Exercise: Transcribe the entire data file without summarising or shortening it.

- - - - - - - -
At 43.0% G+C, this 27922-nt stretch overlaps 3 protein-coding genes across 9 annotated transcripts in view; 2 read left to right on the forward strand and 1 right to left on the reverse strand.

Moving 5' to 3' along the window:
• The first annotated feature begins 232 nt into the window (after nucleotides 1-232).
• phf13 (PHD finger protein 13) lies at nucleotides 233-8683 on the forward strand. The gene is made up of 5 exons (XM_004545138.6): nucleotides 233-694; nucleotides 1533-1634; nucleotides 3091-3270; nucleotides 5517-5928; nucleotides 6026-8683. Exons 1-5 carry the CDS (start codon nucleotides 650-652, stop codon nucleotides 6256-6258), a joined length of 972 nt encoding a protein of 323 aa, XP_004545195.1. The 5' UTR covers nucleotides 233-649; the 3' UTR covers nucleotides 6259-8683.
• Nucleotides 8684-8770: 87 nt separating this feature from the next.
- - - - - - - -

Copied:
At 43.0% G+C, this 27922-nt stretch overlaps 3 protein-coding genes across 9 annotated transcripts in view; 2 read left to right on the forward strand and 1 right to left on the reverse strand.

Moving 5' to 3' along the window:
• The first annotated feature begins 232 nt into the window (after nucleotides 1-232).
• phf13 (PHD finger protein 13) lies at nucleotides 233-8683 on the forward strand. The gene is made up of 5 exons (XM_004545138.6): nucleotides 233-694; nucleotides 1533-1634; nucleotides 3091-3270; nucleotides 5517-5928; nucleotides 6026-8683. Exons 1-5 carry the CDS (start codon nucleotides 650-652, stop codon nucleotides 6256-6258), a joined length of 972 nt encoding a protein of 323 aa, XP_004545195.1. The 5' UTR covers nucleotides 233-649; the 3' UTR covers nucleotides 6259-8683.
• Nucleotides 8684-8770: 87 nt separating this feature from the next.